From Infant to Toddler: How to Master Your Baby’s Sleep 

Putting your baby to sleep is one of the sweetest moments for a parent. You can enjoy some ‘me time’ while your baby peacefully sleeps, and it benefits both. In fact, the quality and the amount of your baby’s nap time plays a vital role in their development.

UK baby brand, Nuby, explores how to master your baby’s sleep patterns from birth until they’re three years old to ensure they’re getting the most out of it.

Sleeping advice for a newborn

We often experience a kind-hearted jealousy when we talk about a newborn’s main activities, eating and sleeping, and a relaxed lifestyle.

Indeed, sleeping takes up the majority of the day of a newborn (0-3-months-old), as they need between 14 and 17 hours of sleep in total. Nevertheless, there is no magic number, and some babies might sleep as little as eight hours, while others will need a 20-hour rest. This does not indicate a problem, as every baby is different.

At this stage, it’s important to establish a pattern for your baby. They will need to be woken up to be breastfed, and this will happen throughout the night too. This is the time to start teaching your baby the difference between nighttime and daytime to ensure they’re able to sleep throughout the whole night as they get older. The NHS advises to open the curtains and ignore noises during the day and to dim the lights, put your baby down when they’re fed and changed, and not play with them.

You can try various techniques to help your baby sleep through the night, such as swaddling, a white noise machine, a bath, reading a bedtime story, or tucking them in their sleeping bag for a newborn, which will promote their restful sleep.

Infants’ sleeping patterns

As your baby becomes an infant (4-12-months-old), they start sleeping for longer periods throughout the night, meaning you also get to catch up on some much-needed sleep.

Including the daytime naps, which amount to about three-four hours, infants usually need around 12-16 hours of sleep, in total.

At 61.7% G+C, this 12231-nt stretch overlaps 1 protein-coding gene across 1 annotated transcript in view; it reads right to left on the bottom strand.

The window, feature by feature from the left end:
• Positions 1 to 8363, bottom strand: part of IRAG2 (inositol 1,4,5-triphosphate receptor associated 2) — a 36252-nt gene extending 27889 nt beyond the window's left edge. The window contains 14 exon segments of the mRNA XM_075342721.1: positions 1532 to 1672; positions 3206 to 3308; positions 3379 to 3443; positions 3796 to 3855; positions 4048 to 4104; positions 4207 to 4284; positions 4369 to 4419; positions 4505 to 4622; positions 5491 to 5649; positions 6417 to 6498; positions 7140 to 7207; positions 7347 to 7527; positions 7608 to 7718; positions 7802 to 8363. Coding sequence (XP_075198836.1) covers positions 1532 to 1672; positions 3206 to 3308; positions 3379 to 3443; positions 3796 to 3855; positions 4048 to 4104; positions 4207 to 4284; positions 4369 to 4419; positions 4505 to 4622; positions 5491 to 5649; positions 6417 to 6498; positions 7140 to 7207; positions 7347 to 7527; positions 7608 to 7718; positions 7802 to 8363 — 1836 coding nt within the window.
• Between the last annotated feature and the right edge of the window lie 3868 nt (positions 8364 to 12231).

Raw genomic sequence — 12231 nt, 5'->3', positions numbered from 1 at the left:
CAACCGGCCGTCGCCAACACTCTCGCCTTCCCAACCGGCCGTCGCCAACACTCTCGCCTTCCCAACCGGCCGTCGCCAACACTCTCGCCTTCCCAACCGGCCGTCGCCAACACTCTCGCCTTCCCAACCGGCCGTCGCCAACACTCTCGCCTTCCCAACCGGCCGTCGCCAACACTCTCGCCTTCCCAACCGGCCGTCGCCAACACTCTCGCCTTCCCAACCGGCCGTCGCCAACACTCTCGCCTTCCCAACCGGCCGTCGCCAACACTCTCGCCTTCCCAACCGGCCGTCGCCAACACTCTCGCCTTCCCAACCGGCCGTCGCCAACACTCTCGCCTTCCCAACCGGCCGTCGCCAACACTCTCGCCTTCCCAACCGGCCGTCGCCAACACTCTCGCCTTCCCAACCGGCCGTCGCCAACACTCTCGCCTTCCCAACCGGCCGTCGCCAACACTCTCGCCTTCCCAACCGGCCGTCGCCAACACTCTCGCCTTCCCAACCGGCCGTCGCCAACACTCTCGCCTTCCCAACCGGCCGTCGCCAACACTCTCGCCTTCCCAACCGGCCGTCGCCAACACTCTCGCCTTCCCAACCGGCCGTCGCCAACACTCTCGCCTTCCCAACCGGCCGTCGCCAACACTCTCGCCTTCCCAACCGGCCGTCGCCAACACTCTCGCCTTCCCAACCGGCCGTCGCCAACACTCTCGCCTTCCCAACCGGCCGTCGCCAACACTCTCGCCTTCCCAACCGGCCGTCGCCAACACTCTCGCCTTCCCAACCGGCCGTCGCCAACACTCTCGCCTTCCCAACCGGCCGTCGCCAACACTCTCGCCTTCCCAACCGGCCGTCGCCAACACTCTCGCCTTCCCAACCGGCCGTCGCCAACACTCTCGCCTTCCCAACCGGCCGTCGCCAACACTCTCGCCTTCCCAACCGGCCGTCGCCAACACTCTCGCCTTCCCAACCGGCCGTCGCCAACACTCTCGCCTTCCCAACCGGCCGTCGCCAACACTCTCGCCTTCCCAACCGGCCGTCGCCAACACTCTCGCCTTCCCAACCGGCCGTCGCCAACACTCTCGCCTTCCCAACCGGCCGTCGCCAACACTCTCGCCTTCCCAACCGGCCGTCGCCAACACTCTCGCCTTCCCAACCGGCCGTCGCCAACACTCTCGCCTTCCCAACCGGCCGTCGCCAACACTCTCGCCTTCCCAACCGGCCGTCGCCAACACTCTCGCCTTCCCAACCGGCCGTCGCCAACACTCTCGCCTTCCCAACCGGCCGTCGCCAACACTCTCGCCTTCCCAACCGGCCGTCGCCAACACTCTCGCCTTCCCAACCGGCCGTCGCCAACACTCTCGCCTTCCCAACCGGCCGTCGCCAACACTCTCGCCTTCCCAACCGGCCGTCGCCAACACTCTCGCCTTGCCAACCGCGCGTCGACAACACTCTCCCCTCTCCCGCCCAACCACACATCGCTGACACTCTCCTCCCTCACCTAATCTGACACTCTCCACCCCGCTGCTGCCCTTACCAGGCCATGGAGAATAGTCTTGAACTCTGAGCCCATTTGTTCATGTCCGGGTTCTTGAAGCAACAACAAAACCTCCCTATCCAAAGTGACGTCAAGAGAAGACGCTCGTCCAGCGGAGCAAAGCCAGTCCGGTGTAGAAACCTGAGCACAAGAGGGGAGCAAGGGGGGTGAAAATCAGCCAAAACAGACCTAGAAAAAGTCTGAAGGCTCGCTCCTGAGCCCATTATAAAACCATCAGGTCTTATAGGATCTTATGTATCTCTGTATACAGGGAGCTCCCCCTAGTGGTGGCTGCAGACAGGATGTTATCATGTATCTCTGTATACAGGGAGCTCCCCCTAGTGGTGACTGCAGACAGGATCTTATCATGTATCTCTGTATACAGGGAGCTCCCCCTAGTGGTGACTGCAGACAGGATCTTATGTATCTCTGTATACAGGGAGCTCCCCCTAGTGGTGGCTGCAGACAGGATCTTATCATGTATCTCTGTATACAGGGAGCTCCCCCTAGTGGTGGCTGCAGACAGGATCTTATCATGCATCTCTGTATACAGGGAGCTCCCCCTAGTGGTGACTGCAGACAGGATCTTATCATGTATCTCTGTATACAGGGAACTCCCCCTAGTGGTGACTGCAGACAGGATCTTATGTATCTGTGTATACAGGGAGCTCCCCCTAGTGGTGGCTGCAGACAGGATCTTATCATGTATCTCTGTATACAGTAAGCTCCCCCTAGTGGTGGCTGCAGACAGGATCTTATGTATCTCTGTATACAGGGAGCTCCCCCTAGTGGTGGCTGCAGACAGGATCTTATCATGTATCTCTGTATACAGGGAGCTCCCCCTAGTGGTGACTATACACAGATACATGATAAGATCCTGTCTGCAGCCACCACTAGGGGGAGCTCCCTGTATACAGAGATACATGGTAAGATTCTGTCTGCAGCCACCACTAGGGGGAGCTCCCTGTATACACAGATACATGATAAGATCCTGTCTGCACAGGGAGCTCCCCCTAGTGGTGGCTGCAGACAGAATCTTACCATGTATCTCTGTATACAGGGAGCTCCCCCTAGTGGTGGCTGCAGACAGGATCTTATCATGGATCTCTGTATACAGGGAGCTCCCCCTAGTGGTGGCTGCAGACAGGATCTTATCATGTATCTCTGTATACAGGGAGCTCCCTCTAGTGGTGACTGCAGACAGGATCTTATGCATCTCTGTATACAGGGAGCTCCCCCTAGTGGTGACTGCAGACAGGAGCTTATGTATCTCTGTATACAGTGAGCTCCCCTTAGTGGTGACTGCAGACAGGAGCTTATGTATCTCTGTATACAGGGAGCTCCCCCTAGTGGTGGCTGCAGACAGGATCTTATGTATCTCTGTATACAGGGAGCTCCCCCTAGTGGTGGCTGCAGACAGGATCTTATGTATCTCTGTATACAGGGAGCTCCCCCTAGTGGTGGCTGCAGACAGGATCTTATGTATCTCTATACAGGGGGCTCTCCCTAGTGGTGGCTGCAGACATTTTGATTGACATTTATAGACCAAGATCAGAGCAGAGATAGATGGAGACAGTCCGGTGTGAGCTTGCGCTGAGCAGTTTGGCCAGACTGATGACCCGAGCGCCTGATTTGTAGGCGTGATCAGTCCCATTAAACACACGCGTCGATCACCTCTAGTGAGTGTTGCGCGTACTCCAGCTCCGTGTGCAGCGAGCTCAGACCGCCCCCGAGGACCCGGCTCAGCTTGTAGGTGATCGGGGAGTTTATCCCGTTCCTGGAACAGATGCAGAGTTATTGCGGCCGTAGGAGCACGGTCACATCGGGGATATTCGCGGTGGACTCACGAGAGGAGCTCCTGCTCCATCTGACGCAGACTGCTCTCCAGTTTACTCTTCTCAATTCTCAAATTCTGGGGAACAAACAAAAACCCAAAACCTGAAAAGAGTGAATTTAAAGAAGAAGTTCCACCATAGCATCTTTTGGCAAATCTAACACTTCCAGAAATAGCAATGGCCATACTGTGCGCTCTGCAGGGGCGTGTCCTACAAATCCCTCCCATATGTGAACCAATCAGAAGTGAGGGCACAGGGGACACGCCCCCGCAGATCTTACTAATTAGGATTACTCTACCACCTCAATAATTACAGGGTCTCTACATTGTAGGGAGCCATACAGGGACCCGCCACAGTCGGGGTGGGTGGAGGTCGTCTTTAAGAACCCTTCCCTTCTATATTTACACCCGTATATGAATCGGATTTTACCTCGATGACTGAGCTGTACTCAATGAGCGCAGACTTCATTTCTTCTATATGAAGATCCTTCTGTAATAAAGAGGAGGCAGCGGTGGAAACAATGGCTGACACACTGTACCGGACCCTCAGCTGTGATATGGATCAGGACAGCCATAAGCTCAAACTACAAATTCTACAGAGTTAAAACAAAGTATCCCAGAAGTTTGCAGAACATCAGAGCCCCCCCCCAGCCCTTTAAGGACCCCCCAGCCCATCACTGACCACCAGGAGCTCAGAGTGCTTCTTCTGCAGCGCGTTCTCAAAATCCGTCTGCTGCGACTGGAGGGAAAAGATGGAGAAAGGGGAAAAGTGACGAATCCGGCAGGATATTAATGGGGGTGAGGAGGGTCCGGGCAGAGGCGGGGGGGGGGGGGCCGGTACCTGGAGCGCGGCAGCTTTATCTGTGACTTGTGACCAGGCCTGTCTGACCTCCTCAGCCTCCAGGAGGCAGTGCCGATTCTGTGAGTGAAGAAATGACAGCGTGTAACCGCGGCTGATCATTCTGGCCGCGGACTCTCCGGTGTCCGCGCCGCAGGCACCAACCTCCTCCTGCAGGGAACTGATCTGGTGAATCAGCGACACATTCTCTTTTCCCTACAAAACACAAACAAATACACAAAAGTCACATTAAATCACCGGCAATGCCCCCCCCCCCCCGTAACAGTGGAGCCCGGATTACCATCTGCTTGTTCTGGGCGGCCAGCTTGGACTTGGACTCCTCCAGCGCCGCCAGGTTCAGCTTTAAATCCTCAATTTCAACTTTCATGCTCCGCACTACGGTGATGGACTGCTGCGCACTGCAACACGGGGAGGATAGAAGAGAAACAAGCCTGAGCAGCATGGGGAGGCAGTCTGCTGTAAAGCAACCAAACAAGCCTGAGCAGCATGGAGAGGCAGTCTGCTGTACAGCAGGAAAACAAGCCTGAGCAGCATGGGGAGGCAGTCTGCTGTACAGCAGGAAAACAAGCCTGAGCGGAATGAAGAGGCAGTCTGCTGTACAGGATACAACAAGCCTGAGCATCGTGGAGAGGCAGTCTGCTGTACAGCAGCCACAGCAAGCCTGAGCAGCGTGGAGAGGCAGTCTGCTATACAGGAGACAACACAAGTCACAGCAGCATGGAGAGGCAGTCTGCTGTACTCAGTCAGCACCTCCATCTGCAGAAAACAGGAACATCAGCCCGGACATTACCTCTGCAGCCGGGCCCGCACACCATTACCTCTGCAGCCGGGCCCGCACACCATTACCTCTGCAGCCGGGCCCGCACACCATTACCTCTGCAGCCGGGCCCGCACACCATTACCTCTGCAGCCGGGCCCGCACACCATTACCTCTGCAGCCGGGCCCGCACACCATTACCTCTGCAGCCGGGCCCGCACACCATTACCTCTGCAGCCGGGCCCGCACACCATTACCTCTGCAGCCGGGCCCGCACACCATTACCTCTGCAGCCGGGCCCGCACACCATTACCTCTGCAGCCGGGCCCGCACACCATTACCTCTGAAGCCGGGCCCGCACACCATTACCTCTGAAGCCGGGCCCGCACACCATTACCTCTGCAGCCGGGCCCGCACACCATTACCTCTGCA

Around four months, they might be sleeping twice as much as they did before, and by six-12 months, nighttime feeding won’t be necessary.

Beware that some infants might wake up through the night due to teething discomfort or hunger. If they’re experiencing teething discomfort, massage their gums with a clean finger before bed and prepare soothers, such as a teether or a wet cloth in the freezer, ready for the night. If your infant is continuously waking up from hunger, consider if they’re eating enough during the day and perhaps feed them up to an hour before bed, thus eliminating a long stretch between feeding and sleeping.

Daytime naps are vital for infants. It’s recommended that daytime naps are reduced to three per day. After two to two and half hours of being awake, your infant should be ready to fall asleep again. Longer daytime wake windows will ensure that your baby has full naps instead of lots of catnaps, which interfere with the quality of their sleep.

How does a toddler sleep?

As your baby reaches the age of one and up until three years of age, their total sleep time will be reduced to 11-15 hours.

It’s recommended that toddlers sleep for about 11-13 hours during the night. Up until they’re 12-18 months old, they will likely continue to have two naps a day, and the second nap can be dropped between 13-16 months. Nevertheless, consider your baby’s needs, as the last thing you want is to deprive them of sufficient sleep.

It’s important that you establish a consistent bedtime routine to instil in your toddler the importance of bedtime. This will form the basis of a healthy sleep routine into adolescence and adulthood.

Instilling healthy sleeping habits into your child is critical for their development. Plus, it will win you some desired ‘me time’. Mastering the art of sleep for your baby is the key to a life full of calm and ease for the whole family.

Brenda Kimble

Brenda Kimble is an entrepreneur and mother of 2 daughters and a son, plus their beagle named Duke! She loves blogging, crafting, and spending time with her family.